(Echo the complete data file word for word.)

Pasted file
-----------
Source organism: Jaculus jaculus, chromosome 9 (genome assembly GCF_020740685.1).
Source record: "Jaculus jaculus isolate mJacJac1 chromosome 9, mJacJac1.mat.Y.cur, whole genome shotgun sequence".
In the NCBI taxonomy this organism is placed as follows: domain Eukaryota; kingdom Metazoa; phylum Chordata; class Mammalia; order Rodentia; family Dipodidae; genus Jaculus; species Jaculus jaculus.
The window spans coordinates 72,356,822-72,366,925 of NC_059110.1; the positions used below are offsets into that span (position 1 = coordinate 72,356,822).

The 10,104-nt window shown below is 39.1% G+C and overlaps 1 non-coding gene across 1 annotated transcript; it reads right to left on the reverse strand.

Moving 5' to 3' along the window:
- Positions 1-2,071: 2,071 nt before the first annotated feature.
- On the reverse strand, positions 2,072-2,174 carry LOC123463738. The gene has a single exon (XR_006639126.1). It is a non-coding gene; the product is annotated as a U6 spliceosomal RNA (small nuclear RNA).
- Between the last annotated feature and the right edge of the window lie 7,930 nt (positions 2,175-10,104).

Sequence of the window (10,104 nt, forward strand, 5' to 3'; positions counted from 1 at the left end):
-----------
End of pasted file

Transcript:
Source organism: Jaculus jaculus, chromosome 9 (genome assembly GCF_020740685.1).
Source record: "Jaculus jaculus isolate mJacJac1 chromosome 9, mJacJac1.mat.Y.cur, whole genome shotgun sequence".
In the NCBI taxonomy this organism is placed as follows: domain Eukaryota; kingdom Metazoa; phylum Chordata; class Mammalia; order Rodentia; family Dipodidae; genus Jaculus; species Jaculus jaculus.
The window spans coordinates 72,356,822-72,366,925 of NC_059110.1; the positions used below are offsets into that span (position 1 = coordinate 72,356,822).

The 10,104-nt window shown below is 39.1% G+C and overlaps 1 non-coding gene across 1 annotated transcript; it reads right to left on the reverse strand.

Moving 5' to 3' along the window:
- Positions 1-2,071: 2,071 nt before the first annotated feature.
- On the reverse strand, positions 2,072-2,174 carry LOC123463738. The gene has a single exon (XR_006639126.1). It is a non-coding gene; the product is annotated as a U6 spliceosomal RNA (small nuclear RNA).
- Between the last annotated feature and the right edge of the window lie 7,930 nt (positions 2,175-10,104).

Sequence of the window (10,104 nt, forward strand, 5' to 3'; positions counted from 1 at the left end):